There is a story on the wires today about an upcoming Lancet article describing the case of a young Columbian woman whose failing airway was replaced by a bioengineered airway whose cells were cultured from adult stem cells obtained from the patient's bone marrow. Since there is as yet no scientific paper, I got these details from a press release from the University of Bristol, one of four participating European universities in this unique case (the others were in Barcelona, Padua and Milan).
The 30 year old patient's main airway (the lower trachea) and left main stem bronchus (one of the two branches, to the right and left lungs) had been destroyed by TB and she was so short of breath she could no longer care for her children or perform normal activities of daily life. The technique was to use a cell free skeleton of the tracheal and bronchial segments (obtained from a Spanish donor who died of a stroke) and repopulate it with pluripotent stem cells obtained from the patient's bone marrow. The stem cells were then grown in the laboratory of Professor Martin Birchallat the University of Bristol and then matured into chondrocytes. This was a technique used to treat osteoarthritis in another laboratory. In osteoarthritis the cartilage of the joint surfaces is worn off and this was seen as a way to replace them. Use to grow an airway was a new application and in this case saved this young mother's life.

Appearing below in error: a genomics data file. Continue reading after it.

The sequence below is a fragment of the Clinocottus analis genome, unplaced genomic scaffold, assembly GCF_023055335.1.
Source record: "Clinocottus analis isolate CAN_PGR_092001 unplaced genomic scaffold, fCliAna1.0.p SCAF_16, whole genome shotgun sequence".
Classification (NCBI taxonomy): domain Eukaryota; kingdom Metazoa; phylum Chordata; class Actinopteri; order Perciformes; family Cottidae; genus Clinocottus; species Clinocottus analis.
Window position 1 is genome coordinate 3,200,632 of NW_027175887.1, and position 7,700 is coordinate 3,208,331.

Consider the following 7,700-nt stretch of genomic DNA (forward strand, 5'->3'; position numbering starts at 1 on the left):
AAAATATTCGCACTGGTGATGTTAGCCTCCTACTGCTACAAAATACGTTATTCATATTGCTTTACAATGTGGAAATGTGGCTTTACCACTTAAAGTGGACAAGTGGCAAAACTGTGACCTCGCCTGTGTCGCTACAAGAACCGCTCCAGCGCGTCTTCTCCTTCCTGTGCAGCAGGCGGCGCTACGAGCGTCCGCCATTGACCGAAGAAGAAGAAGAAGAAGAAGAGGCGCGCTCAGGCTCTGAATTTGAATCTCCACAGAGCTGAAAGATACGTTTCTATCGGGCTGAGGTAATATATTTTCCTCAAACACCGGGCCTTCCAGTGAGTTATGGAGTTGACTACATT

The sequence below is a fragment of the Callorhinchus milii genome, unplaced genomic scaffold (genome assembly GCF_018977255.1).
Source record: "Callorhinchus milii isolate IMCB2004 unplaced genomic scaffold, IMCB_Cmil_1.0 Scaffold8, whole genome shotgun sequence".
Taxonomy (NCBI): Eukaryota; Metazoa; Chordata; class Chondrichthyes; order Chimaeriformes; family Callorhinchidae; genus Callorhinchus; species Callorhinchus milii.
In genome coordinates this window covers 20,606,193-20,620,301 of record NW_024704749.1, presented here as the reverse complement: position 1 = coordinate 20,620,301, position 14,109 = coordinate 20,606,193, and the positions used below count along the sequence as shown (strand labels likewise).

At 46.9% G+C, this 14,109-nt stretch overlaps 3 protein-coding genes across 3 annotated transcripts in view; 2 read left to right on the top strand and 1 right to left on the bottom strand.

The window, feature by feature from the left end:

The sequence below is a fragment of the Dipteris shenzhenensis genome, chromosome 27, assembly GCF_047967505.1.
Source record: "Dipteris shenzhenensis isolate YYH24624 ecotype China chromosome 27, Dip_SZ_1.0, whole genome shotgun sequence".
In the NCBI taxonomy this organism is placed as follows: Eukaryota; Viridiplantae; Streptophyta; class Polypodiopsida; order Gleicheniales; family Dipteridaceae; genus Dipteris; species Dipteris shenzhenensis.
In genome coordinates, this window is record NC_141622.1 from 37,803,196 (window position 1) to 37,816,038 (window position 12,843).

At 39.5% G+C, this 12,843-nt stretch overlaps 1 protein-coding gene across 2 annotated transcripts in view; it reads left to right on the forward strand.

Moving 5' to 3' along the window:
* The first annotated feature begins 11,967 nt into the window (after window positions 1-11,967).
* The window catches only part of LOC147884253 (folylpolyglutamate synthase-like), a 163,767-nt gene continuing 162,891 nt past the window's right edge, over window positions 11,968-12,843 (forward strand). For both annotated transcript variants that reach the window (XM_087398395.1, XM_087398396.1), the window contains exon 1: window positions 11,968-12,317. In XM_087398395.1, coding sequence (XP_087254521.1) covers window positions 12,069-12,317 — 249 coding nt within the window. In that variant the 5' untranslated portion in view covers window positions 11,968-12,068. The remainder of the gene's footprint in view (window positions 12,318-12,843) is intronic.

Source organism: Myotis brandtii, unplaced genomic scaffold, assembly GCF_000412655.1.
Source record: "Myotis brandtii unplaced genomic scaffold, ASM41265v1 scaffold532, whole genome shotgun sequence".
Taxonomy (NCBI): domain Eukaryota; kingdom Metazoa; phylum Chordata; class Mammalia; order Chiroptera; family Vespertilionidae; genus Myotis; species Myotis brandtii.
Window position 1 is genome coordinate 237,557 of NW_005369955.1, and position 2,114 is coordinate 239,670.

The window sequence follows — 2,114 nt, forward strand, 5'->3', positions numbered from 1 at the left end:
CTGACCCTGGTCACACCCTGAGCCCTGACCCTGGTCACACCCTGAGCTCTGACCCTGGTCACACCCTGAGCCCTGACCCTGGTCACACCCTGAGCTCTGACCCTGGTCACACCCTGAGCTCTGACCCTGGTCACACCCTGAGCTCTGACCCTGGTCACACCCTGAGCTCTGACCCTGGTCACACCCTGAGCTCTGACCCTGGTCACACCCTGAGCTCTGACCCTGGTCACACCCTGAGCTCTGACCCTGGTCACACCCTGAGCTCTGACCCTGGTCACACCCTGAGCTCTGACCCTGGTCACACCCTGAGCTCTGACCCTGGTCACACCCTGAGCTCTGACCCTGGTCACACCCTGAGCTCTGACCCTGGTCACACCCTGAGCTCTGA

The donor trachea was first denuded of its cells so that there would be no foreign antigens to provoke a graft rejection. That took about 6 weeks. It was then seeded on the outside of the cartilage skeleton with the patient's newly grown chondrocytes, using a bioreactor developed at the Politecnico di Milano, Italy. The chondrocytes migrated into the interior of the cartilage skeleton which was seeded with epithelial cells under defined conditions to allow the development of each individual cell type. The result was a bioengineered traceal-bronchial graft containing the patient's cells. It was transplanted into the patient in June of this year.
It not only saved her life, it seems to have given her a normal life back again:
Professor Macchiarini, lead author on the paper, said: "We are terribly excited by these results. Just four days after transplantation the graft was almost indistinguishable from adjacent normal bronchi. After one month, a biopsy elicited local bleeding, indicating that the blood vessels had already grown back successfully".
The patient, Claudia Castillo, a young woman from Colombia but now living in Spain, had no complications from the operation and was discharged from hospital on the tenth post-operative day. She has remained well since and has a normal quality of life. She is able to care for her children, walk up two flights of stairs and occasionally go out dancing in the evenings. (Eurekalert)
This is a rather remarkable case report. We are now in the era of bioengineered tissues. Exactly where this will lead us we don't know, but the field seems to be moving with remarkable rapidity. It again raises the idea that tissues might be made in laboratory flasks not only for medical uses but for food.